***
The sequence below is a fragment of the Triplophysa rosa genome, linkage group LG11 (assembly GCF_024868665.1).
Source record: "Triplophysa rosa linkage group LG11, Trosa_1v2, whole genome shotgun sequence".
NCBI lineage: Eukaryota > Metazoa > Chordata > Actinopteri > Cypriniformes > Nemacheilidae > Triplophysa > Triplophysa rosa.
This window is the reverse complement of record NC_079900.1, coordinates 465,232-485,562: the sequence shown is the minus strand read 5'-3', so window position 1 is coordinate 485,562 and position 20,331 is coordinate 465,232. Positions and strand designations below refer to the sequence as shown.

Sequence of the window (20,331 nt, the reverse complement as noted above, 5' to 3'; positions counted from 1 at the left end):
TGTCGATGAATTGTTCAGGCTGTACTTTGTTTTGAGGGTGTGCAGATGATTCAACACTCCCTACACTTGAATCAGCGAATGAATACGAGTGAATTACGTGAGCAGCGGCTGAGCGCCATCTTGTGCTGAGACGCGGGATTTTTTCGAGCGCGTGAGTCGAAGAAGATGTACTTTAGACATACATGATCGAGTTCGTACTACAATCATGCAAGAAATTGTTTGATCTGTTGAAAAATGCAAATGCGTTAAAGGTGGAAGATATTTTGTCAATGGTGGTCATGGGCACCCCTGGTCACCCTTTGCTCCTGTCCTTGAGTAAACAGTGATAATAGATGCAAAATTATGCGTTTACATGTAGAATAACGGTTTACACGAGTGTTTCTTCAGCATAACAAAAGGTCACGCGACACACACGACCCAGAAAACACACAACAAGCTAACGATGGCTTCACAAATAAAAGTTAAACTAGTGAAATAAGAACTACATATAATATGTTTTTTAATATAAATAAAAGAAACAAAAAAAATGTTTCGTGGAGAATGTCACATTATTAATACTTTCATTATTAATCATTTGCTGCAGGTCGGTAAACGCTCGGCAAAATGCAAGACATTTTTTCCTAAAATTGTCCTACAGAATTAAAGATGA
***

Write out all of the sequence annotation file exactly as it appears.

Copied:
The sequence below is a fragment of the Triplophysa rosa genome, linkage group LG11 (assembly GCF_024868665.1).
Source record: "Triplophysa rosa linkage group LG11, Trosa_1v2, whole genome shotgun sequence".
NCBI lineage: Eukaryota > Metazoa > Chordata > Actinopteri > Cypriniformes > Nemacheilidae > Triplophysa > Triplophysa rosa.
This window is the reverse complement of record NC_079900.1, coordinates 465,232-485,562: the sequence shown is the minus strand read 5'-3', so window position 1 is coordinate 485,562 and position 20,331 is coordinate 465,232. Positions and strand designations below refer to the sequence as shown.

Sequence of the window (20,331 nt, the reverse complement as noted above, 5' to 3'; positions counted from 1 at the left end):
TGTCGATGAATTGTTCAGGCTGTACTTTGTTTTGAGGGTGTGCAGATGATTCAACACTCCCTACACTTGAATCAGCGAATGAATACGAGTGAATTACGTGAGCAGCGGCTGAGCGCCATCTTGTGCTGAGACGCGGGATTTTTTCGAGCGCGTGAGTCGAAGAAGATGTACTTTAGACATACATGATCGAGTTCGTACTACAATCATGCAAGAAATTGTTTGATCTGTTGAAAAATGCAAATGCGTTAAAGGTGGAAGATATTTTGTCAATGGTGGTCATGGGCACCCCTGGTCACCCTTTGCTCCTGTCCTTGAGTAAACAGTGATAATAGATGCAAAATTATGCGTTTACATGTAGAATAACGGTTTACACGAGTGTTTCTTCAGCATAACAAAAGGTCACGCGACACACACGACCCAGAAAACACACAACAAGCTAACGATGGCTTCACAAATAAAAGTTAAACTAGTGAAATAAGAACTACATATAATATGTTTTTTAATATAAATAAAAGAAACAAAAAAAATGTTTCGTGGAGAATGTCACATTATTAATACTTTCATTATTAATCATTTGCTGCAGGTCGGTAAACGCTCGGCAAAATGCAAGACATTTTTTCCTAAAATTGTCCTACAGAATTAAAGATGA